I knew “Spring Breakers” was special from the moment I saw it. Director Harmony Korine’s film is a finely crafted work of art which touches on intricate social issues while flaunting its bikini-clad stars.
The movie centers around four college girls who desperately want to spend their spring break in Florida. Once there, the girls run into some trouble and are momentarily saved by sociopathic drug-dealer Alien (James Franco), who promises them a week they will never forget.
Having one of the only developed characters, Selena Gomez excels in her performance as the Christian good-girl Faith. Franco’s portrayal as the gangster Alien is phenomenal, demonstrating his versatility as an actor. Unfortunately, Ashley Benson (Brit), Vanessa Hudgens (Candy) and Rachel Korine (Cotty) aren’t able to showcase their acting, having assumed characters that aren’t really given room to grow. Still, their performances are believable and add to the atmosphere.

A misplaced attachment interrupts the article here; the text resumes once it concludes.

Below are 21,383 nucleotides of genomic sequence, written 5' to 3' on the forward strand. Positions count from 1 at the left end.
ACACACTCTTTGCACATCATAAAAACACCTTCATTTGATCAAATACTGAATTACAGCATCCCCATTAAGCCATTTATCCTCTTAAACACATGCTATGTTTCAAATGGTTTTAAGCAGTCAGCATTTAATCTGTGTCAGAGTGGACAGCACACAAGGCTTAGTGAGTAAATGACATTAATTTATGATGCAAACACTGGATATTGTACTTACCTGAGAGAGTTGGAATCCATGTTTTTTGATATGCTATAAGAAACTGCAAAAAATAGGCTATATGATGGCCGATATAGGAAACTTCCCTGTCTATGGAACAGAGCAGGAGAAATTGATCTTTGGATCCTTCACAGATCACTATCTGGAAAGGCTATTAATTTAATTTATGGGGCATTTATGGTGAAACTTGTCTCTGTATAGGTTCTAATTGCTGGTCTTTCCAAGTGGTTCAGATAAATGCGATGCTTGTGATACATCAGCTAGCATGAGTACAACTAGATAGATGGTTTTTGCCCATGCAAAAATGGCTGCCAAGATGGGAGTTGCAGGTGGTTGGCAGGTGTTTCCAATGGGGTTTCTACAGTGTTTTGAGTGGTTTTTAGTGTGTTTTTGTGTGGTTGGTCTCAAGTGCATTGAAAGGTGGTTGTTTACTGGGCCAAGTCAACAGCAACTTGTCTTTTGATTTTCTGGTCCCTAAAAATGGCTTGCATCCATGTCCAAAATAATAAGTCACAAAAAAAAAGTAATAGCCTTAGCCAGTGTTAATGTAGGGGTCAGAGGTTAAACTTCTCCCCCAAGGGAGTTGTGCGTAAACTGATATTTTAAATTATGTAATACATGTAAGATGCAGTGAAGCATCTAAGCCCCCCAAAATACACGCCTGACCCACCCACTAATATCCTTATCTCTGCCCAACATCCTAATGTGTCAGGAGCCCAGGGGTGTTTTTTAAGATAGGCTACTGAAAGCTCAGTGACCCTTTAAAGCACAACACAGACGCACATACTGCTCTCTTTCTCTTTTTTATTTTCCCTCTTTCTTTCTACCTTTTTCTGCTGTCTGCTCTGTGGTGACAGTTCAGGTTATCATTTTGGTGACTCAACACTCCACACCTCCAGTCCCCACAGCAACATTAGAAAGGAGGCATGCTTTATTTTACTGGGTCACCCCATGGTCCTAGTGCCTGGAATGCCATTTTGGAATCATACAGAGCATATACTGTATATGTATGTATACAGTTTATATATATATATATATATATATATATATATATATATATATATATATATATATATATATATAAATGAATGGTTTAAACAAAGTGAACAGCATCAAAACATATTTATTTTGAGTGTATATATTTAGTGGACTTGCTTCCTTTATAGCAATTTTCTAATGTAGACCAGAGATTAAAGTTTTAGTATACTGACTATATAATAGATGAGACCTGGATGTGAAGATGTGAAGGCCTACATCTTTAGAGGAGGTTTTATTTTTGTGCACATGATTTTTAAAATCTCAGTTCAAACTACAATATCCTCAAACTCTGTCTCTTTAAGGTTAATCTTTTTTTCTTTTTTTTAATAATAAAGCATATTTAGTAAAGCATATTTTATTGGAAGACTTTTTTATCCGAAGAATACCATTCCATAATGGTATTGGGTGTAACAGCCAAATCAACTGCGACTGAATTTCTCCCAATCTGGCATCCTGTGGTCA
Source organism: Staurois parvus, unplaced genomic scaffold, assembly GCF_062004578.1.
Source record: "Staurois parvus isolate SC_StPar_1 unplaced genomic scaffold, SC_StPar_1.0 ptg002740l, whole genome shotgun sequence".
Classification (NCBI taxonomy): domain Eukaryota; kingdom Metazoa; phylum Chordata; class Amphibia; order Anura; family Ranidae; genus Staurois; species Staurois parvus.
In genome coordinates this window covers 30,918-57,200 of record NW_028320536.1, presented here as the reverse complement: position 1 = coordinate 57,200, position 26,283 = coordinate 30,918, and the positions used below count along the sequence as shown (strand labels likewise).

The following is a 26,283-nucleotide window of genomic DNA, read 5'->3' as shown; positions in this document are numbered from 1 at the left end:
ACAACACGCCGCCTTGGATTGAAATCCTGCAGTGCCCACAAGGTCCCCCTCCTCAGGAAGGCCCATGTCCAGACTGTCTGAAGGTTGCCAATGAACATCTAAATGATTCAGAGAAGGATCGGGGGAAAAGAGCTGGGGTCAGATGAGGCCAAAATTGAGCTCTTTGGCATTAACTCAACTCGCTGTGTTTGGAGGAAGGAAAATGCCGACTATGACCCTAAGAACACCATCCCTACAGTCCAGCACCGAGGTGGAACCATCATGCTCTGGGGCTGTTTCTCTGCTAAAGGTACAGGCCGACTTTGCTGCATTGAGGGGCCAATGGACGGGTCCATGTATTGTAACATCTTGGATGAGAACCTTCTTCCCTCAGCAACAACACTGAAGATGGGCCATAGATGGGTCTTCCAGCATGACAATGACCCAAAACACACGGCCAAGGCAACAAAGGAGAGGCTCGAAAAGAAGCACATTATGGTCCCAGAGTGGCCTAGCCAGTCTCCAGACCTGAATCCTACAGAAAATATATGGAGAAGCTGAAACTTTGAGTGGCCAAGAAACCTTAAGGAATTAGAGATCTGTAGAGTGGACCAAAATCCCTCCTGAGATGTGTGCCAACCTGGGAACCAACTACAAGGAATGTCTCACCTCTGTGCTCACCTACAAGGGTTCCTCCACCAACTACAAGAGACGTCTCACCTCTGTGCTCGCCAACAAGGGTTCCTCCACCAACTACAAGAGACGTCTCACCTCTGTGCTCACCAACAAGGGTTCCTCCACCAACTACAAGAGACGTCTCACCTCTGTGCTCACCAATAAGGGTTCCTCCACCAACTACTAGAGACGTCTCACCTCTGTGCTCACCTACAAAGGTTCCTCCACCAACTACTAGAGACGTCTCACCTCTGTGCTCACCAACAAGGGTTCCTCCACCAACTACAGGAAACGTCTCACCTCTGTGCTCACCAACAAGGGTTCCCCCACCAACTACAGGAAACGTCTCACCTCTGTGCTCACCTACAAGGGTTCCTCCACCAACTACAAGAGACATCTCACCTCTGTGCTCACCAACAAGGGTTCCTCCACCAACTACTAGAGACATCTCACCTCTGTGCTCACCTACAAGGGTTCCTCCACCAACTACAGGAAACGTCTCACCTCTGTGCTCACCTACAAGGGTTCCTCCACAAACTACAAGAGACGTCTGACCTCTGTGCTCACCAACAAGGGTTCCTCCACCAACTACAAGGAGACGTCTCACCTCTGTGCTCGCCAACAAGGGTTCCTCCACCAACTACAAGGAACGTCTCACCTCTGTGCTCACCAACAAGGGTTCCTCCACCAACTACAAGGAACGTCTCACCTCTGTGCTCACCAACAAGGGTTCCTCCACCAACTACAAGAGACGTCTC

The first half is like a music video, laden with images of breasts, drugs and sex. Even though Korine, known for his experimental style, tries to glam it up with unfocused shots and echoing voice overs, the beginning is a bit boring, as is he is trying too hard to be artistic. In the second half, he creates a world saturated in neon colors, intricate characters and hypnotic music that both invigorates and repulses the audience.
The film initially seems like another cautionary tale for young adults, but the lines of morality quickly blur and issues on race, gender and sexuality sit just under the movie’s exterior. This undercurrent is so finely hidden that most viewers will likely not pick up on the subtlety.